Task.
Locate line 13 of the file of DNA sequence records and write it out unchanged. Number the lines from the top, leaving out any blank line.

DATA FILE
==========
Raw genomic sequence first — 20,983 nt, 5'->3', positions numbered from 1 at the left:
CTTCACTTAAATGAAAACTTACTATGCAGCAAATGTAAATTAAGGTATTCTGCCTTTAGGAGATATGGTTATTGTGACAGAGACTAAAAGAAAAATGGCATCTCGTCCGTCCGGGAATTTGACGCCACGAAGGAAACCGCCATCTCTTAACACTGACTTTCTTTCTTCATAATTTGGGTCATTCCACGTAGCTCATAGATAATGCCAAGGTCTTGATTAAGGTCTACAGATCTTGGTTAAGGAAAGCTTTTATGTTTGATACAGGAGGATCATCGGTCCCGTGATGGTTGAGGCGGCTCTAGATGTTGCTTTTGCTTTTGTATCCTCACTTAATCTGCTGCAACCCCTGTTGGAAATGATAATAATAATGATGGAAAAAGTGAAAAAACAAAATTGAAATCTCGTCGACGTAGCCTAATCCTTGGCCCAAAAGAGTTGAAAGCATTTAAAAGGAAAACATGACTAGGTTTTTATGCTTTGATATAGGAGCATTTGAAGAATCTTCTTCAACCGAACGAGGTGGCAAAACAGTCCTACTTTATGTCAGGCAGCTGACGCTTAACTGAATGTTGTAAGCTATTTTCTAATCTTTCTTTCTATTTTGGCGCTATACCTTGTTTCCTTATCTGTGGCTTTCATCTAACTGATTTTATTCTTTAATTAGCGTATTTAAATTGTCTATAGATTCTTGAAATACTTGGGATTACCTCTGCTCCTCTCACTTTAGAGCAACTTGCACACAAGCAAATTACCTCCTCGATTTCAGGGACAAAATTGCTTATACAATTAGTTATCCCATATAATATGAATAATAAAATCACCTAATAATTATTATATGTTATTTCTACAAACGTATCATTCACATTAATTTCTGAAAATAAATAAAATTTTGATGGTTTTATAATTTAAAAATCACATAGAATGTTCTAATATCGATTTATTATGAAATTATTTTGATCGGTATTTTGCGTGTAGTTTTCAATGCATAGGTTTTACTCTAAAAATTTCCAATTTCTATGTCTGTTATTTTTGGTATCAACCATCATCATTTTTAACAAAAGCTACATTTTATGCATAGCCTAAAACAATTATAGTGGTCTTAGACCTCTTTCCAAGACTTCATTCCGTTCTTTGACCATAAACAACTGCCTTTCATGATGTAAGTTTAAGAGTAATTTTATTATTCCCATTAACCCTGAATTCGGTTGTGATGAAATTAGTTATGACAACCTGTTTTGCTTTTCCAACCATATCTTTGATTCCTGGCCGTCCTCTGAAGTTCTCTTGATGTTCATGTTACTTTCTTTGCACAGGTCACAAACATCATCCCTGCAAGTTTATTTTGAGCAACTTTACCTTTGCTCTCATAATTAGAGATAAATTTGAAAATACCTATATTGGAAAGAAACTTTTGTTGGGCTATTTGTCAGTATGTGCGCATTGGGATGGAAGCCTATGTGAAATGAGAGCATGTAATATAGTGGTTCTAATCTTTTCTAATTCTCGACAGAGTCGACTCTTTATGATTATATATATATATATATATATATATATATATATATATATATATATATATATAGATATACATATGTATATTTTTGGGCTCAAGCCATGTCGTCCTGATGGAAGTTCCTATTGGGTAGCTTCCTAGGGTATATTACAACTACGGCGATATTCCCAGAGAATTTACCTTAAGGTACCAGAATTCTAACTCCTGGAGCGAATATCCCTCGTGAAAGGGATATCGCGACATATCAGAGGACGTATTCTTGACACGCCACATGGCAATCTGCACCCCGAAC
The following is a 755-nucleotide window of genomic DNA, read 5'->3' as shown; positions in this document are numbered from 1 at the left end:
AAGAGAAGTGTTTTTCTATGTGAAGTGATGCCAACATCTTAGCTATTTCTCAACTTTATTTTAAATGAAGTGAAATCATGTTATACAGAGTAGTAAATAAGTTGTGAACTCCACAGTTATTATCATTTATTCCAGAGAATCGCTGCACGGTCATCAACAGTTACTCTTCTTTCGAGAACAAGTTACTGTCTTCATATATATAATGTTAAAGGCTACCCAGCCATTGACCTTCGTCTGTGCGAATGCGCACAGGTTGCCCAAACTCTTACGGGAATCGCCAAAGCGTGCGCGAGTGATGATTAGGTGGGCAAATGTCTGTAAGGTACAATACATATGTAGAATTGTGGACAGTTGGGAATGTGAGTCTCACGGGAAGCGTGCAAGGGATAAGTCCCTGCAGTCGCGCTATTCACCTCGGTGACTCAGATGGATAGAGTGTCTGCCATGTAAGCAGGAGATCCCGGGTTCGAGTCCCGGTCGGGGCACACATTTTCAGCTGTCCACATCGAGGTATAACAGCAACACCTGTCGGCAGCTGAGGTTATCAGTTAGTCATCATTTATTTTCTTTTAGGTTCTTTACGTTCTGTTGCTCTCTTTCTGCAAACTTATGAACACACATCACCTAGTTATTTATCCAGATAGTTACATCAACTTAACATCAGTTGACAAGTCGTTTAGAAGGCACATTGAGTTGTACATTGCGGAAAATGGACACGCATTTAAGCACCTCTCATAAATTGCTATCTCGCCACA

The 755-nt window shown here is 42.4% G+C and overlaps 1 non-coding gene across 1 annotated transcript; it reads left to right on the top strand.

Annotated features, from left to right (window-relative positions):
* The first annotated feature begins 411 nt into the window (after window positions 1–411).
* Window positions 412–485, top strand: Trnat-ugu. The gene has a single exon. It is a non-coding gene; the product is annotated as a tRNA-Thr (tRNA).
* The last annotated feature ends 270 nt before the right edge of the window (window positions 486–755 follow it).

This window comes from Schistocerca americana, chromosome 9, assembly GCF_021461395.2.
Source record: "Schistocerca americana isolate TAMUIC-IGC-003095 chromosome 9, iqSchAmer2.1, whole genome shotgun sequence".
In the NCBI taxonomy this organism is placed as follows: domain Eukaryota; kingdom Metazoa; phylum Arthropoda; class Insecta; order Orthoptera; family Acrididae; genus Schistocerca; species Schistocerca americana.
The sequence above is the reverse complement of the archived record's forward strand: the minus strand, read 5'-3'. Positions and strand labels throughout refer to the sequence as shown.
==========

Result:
The sequence above is the reverse complement of the archived record's forward strand: the minus strand, read 5'-3'. Positions and strand labels throughout refer to the sequence as shown.